Summer Conference is three weeks from today. I am thrilled with this year's line up of sessions, especially the redonkulously awesome premium workshop options.
If you've ever thought about writing or illustrating a graphic novel, there are still a few spots open in the GRAPHIC NOVEL MASTER CLASS lead by Mac McCool.
Who is this mysterious Mac McCool? What does he read? How does he feel about comics on the iPad? What's the skinny on his Graphic Novel sessions? And most importantly, what does he think about the Summer Conference Saturday Night Taco Bar? Well I know all this now, and more, because I got to interview him! See below.
For starters, here is Mac's conference bio:
Mac McCool had his first comics strips published at sixteen. For ten years, he freelanced as an illustrator for Disney, the Smithsonian, and many dotcoms. He now shares his passion for children’s graphic novels in presentations and workshops across the country. He has published more than a dozen articles on graphic novels, including in the 2009 Children’s Writers’ and Illustrators’ Market. He teaches illustration and sequential art at California State University, Fullerton.
Jaime: Thanks for chatting with me, Mac! First off, I'm trying to build my graphic novel/comics library and wonder what you've read recently that has knocked your socks off.
Mac: Last summer, I fell in love with Osamu Tezuka’s Buddha (8 vol. graphic novel).
So this summer, I’m reading more Tezuka (Black Jack, right now).
I’m also revisiting a lot of my French and Belgian comics “albums” (they call them albums instead of comic books), and enjoying some American golden oldies, like Terry and the Pirates.
Finally, I'm head over heels about the graphic novels and illustrations of Daphné Collignon, whose artistic skills and approaches to comics are nothing short of brilliant.
writer assignments here and illustrator assignments here.) If someone were to sign up for your workshop series TODAY—do you think they could get all five assignments done before July 30th?
Mac: First, thanks for the kind words. I think participants have enough time to do all the practice work. It’s four small exercises and one completed page of comics. I’ve tailored the assignments so they’re not too time consuming, and yet participants should gain a lot of insight about the various steps of the creative process and be able to pinpoint what skills they master and which ones they need to build up.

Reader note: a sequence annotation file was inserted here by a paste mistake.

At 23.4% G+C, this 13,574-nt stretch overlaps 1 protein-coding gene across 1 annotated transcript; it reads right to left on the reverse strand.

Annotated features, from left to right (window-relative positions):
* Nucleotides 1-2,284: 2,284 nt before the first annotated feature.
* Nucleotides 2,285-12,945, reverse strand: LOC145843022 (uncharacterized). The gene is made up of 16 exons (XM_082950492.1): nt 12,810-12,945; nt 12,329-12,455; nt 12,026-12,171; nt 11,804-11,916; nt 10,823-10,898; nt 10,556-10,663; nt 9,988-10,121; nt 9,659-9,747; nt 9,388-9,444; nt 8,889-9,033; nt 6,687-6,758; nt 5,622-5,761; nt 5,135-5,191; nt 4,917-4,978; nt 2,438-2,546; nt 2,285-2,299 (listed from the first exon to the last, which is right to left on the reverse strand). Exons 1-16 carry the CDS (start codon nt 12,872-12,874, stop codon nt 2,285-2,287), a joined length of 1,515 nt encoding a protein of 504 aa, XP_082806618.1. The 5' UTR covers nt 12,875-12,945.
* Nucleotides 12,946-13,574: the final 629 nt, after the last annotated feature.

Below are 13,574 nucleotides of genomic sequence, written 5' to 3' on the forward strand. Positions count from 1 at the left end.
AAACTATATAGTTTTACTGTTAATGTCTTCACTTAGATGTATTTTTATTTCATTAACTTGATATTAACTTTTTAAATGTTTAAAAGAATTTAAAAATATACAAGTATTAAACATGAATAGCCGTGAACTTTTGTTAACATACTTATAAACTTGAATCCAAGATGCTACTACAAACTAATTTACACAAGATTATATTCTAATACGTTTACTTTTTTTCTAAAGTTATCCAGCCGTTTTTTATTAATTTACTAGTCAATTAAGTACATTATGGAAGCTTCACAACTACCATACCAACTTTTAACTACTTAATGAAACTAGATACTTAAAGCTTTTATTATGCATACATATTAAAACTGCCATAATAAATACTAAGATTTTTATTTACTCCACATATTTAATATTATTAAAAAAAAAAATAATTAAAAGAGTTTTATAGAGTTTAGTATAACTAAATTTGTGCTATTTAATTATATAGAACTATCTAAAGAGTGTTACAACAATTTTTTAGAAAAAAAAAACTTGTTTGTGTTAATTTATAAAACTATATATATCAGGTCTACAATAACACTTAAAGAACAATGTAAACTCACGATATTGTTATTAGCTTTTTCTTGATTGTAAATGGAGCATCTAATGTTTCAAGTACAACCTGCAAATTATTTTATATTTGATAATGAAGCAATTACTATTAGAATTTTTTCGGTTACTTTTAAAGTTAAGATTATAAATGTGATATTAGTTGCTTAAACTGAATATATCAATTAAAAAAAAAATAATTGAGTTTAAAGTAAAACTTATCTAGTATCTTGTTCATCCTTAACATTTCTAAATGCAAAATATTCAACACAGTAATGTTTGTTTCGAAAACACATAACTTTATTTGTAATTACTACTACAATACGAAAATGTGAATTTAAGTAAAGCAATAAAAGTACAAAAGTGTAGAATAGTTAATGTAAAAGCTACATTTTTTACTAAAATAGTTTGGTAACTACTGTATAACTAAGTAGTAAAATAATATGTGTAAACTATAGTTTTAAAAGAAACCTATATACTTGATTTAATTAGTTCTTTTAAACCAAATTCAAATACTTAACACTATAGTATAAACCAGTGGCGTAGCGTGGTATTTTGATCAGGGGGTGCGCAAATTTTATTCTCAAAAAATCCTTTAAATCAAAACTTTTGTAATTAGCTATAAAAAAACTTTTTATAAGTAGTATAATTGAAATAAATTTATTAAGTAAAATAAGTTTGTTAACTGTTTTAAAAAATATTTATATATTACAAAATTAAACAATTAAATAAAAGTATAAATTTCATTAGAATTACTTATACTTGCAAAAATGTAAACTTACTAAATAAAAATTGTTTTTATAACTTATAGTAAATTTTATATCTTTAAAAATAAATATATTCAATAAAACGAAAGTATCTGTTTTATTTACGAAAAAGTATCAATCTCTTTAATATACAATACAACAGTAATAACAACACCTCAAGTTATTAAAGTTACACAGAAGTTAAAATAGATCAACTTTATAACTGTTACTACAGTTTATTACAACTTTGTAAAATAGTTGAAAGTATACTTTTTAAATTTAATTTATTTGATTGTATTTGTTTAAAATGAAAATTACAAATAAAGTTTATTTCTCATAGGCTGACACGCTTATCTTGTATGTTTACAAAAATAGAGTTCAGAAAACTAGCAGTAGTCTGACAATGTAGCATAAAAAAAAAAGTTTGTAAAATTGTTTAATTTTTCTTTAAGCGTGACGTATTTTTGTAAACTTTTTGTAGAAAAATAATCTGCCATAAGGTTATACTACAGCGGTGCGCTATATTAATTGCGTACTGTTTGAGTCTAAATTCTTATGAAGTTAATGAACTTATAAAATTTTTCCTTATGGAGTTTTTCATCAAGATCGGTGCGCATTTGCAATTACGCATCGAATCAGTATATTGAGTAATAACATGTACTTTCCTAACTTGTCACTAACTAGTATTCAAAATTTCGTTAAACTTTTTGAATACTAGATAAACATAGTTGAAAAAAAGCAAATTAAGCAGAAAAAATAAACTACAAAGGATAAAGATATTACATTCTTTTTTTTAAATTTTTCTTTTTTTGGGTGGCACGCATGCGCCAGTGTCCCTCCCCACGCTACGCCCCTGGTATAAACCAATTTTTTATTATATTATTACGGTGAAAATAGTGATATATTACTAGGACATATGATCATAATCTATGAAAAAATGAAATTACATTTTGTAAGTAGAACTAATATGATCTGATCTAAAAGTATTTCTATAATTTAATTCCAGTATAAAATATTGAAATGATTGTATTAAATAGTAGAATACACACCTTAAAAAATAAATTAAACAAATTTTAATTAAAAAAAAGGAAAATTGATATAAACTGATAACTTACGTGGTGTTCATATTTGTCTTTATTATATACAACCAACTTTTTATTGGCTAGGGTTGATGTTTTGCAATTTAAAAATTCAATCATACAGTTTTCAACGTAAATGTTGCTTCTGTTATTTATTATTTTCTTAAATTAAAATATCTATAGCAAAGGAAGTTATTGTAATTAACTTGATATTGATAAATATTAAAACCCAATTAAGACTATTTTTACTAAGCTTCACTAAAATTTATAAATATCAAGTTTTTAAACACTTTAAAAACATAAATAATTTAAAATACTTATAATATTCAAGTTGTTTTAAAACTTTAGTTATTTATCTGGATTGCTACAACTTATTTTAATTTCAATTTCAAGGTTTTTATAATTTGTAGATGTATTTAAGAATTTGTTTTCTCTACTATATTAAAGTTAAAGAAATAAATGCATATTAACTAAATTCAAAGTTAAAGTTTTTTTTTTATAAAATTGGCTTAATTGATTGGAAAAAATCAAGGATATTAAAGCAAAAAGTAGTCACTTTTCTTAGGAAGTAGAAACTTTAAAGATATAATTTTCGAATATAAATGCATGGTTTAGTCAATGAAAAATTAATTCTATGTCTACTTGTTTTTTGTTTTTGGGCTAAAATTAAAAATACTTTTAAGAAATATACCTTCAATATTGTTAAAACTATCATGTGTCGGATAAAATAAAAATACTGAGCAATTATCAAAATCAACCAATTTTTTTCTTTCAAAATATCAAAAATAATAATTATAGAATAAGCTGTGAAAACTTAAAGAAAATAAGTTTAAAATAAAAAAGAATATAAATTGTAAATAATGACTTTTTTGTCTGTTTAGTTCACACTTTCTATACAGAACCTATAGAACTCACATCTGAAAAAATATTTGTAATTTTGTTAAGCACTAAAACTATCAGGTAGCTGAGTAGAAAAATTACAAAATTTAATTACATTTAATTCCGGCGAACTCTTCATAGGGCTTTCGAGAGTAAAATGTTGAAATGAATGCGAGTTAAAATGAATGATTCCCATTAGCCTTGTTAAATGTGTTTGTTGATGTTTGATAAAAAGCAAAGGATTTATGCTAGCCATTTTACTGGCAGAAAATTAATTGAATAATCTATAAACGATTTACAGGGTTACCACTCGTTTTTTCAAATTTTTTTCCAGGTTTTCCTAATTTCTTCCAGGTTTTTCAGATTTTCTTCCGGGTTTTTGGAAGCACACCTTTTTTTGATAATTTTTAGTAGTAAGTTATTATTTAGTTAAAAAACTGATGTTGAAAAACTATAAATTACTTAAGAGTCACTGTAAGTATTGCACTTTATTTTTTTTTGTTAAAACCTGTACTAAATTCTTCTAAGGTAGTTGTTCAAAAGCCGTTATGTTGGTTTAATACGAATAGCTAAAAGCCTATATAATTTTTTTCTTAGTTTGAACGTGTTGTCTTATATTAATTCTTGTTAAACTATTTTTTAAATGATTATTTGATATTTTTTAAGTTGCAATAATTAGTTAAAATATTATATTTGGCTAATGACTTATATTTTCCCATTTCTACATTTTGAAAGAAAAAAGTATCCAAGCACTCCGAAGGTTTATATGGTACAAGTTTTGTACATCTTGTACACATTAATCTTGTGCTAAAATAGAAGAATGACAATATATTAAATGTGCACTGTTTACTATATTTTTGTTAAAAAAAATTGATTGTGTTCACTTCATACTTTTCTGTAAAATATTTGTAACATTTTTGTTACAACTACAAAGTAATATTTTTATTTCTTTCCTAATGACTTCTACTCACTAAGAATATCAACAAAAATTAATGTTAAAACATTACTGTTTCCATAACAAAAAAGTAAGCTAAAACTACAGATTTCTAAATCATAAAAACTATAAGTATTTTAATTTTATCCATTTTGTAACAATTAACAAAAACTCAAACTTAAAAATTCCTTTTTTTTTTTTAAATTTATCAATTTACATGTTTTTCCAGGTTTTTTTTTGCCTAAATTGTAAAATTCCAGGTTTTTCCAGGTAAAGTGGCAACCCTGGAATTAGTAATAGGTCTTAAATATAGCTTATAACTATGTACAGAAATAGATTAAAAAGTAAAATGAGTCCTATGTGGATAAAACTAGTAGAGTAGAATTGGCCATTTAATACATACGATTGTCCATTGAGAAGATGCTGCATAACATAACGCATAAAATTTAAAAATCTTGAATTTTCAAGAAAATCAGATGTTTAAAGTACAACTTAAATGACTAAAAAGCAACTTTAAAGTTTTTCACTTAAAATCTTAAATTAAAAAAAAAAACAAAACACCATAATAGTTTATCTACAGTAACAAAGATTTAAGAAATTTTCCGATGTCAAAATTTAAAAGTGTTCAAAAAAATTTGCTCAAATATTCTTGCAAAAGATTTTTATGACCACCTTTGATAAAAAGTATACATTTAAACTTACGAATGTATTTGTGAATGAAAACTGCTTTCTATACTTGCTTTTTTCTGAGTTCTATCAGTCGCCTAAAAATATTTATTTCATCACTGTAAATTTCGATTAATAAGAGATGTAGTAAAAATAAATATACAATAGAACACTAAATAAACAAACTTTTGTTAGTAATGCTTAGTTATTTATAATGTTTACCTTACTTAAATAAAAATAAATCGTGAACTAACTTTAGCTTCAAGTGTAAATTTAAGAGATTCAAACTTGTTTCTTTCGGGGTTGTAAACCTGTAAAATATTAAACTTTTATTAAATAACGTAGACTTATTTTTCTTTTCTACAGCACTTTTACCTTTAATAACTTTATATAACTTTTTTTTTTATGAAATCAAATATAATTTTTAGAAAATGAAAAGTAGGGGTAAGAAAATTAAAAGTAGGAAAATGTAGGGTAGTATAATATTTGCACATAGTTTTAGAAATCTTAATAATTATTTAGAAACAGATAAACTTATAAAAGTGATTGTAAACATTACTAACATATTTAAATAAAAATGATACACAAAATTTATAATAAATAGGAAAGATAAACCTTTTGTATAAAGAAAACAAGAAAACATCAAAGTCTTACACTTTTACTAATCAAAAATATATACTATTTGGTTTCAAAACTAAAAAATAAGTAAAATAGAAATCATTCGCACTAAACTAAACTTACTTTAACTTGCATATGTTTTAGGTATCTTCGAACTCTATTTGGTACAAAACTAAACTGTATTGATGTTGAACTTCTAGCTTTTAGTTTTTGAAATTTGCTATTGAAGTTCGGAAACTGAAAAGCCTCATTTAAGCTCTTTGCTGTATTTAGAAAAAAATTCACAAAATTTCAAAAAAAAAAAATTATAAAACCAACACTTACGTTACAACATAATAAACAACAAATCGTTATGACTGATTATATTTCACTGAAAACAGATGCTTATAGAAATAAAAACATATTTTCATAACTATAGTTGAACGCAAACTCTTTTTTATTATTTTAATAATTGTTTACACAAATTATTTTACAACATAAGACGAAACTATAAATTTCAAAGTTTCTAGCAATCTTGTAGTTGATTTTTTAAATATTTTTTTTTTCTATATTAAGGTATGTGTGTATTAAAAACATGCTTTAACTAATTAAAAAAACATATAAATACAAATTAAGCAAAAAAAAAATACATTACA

Jaime: I remember your excellent talk at an earlier conference and think your workshop series is going to be aces. Anything else you want people to know about it?
Mac: We're going to have fun, get things done, make friends, and cover a lot of material. I envision that we’ll take some of the finished pages we created and that we'll show them to some publishing pros.
Jaime: Holy Frijoles! That last part is a real bonus! Speaking of frijoles, how do you feel about the Heart & Soul poolside gala and taco bar on Saturday night?
Mac: Salsa heaven!
Jaime: I was thinking of making my pool party outfit AT the party, what do you think of a quesadilla bikini top?
Jaime: Yes, probably not worth pursuing that. Enough about the conference, what does your studio look like?
Jaime: When slaving away on panels on your MacMcCoolBook is there a certain snack that helps you get work done?
Mac: French bread. Any excuse to eat French bread works for me! And salsa of course!
Jaime: Last question for now—what do you think of comics/graphic novels being available on things like the iPad?
Mac: It’s the natural evolution. Better get ready! I’ll miss the smell of paper and ink, but that’s because I was born in the last century. In contrast, students in my classes have no hang-ups about clicking through instead of leafing through comics.
As far as how the iPad and digital tablets will affect the artistry of graphic novels, I believe the Internet has already showcased many of the experiments and possibilities. We can study and build upon those that have worked (metadata about the creative process, akin to a DVD commentary; direct artist-reader interactions; fan communities) and those that haven’t (animated comics that generally look like a poor-man’s TV cartoon).
Jaime: Thanks again, Mac!